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The Price Of Free

Gee Ranasinha Business

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Unless you have a truly unique product, it’s difficult to compete with ‘free.’

Internet consumers today have grown up with the ability to access content without cost – be it news, music, films, TV or whatever. As a consequence, content providers such as film studios, record companies and newspaper and magazine publishers have suddenly found that their business model needs some serious work if they’re to make money in the internet economy. It’s as though the web has forced through a ‘no cost’ expectation before anyone has had the chance to develop a way to sustain a business from it.

The publishing industry is hurting more than most. Since you can read most magazines and newspapers online for free, why should you purchase one from a newstand? Publishers have been trying for years to find a way of making money from the internet. First they tried using it as a loss-leader for their printed editions. Then they tried making certain content available to subscribers only. However, today most of them have made all their content freely available for all, and hoping that they can still make the advertising numbers that they need to survive. The problem is that they’re not.

Last week, News Corporation took the bit between the teeth. The head of News Corp, Rupert Murdoch, announced that his publishing titles would soon be charging for their material to address what he called a “malfunctioning” business model.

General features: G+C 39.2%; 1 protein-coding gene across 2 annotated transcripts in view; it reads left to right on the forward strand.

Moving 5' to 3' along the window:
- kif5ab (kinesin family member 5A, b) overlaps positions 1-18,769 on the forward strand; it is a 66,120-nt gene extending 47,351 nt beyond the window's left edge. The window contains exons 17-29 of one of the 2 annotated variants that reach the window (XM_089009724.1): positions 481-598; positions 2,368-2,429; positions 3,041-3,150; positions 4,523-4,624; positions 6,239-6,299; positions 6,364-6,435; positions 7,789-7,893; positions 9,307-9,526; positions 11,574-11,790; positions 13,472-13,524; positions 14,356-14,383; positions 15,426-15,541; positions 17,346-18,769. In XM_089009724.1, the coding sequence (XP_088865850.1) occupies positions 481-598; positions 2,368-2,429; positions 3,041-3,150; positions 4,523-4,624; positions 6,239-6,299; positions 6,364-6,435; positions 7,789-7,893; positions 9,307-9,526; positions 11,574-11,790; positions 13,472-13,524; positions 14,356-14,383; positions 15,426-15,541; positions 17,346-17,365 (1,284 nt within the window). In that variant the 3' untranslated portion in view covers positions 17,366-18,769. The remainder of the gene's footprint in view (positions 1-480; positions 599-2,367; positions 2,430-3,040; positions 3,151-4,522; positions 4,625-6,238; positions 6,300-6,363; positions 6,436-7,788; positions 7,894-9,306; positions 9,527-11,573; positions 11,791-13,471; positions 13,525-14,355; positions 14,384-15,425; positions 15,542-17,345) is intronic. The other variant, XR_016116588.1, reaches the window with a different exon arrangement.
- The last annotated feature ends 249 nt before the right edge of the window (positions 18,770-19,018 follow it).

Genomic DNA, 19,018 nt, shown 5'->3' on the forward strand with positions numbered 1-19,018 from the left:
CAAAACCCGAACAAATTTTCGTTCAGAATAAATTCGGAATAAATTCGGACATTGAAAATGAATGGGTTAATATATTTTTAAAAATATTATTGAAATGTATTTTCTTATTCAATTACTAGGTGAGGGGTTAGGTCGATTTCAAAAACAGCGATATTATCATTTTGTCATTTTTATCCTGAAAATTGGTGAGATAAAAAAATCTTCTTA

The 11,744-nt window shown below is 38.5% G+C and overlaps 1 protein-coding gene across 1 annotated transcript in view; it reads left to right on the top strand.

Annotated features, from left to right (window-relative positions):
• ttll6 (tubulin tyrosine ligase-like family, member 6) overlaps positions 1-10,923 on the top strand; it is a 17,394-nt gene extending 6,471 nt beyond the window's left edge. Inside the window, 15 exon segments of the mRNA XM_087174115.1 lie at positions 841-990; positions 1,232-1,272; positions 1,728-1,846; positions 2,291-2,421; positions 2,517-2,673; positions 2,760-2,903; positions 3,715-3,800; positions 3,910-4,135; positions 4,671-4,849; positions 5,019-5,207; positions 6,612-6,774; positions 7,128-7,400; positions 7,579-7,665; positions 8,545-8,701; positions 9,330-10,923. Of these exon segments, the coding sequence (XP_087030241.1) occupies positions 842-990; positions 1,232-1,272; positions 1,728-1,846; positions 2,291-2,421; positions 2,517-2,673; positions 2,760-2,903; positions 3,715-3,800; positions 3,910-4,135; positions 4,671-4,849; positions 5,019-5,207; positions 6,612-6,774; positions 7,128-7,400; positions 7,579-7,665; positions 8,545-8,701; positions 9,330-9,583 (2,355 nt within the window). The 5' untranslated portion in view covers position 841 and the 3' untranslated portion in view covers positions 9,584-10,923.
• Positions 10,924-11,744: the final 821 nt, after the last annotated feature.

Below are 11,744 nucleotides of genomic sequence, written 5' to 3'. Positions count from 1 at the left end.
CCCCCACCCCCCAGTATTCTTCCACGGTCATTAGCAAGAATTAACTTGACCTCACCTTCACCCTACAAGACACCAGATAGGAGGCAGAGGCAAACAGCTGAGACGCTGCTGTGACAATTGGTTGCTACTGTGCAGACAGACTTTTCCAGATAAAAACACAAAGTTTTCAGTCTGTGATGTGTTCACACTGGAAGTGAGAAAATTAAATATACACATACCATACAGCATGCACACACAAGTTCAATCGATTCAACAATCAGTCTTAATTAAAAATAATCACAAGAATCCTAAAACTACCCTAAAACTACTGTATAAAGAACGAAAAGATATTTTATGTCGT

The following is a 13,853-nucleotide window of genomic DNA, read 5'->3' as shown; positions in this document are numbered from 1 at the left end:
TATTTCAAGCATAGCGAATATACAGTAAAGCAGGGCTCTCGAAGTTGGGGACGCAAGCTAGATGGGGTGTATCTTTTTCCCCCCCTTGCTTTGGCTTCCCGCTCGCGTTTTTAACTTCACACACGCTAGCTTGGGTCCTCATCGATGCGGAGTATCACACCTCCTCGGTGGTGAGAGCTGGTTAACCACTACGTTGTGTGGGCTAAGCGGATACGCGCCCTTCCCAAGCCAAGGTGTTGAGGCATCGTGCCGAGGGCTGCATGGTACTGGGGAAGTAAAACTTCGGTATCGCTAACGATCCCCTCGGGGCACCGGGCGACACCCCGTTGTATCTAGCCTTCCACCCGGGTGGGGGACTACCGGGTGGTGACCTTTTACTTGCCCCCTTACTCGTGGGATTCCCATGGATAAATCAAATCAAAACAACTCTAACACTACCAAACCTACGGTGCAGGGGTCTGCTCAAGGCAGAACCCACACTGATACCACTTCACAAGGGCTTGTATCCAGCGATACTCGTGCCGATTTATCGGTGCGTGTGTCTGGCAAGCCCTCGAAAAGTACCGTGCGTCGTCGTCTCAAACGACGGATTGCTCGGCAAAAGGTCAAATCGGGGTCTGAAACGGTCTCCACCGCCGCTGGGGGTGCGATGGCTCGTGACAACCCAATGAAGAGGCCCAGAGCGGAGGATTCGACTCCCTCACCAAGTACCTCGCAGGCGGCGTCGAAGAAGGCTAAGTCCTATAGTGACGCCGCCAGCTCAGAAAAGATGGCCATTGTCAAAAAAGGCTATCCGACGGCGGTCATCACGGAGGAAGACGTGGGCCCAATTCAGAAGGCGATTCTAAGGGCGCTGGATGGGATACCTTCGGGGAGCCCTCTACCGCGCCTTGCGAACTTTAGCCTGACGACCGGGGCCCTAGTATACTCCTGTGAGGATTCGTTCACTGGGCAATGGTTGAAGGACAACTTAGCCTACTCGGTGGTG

The question is, are enough consumers ready to pay for something that they’ve enjoyed all this time for free? It’s very difficult start charging for something that you have been giving away up until now. Are you a loyal-enough online reader of, say, The Times, or The Wall Street Journal to stump-up the cash? Or are you more likely to get your information elsewhere, from a source that pushes out content without any cost to you? And if you choose the ‘free’ route, how assured are you of the impartiality or validity of the content?

Newspapers, and to a lesser extent magazines, are currently in a dead-end business model – and they all know it.Free access to content on the web will always be around – consumers have grown to expect it. The challenge for companies such as News Corp is to communicate and promote their business value in a way that their market can acknowledge in monetary terms. And their business value lies in the quality of their content, not its delivery method.

After all, it’s not the newspaper that contains the value. It’s the journalism.

About the Author
Avatar for Gee Ranasinha

Gee Ranasinha

Gee Ranasinha is CEO and founder of KEXINO. He's been a marketer since the days of 56K modems, lectures on marketing and behavioral economics at a European business school, and was noted as one of the top 100 global business influencers by sage.com (those wonderful people who make financial software).

Originally from London, today Gee lives in a world of his own in Strasbourg, France, tolerated by his wife and young son.

Find out more about Gee at kexino.com/gee-ranasinha. Follow him on Twitter at KEXINO, on Facebook at facebook.com/ranasinha, or on LinkedIn at linkedin.com/in/ranasinha.


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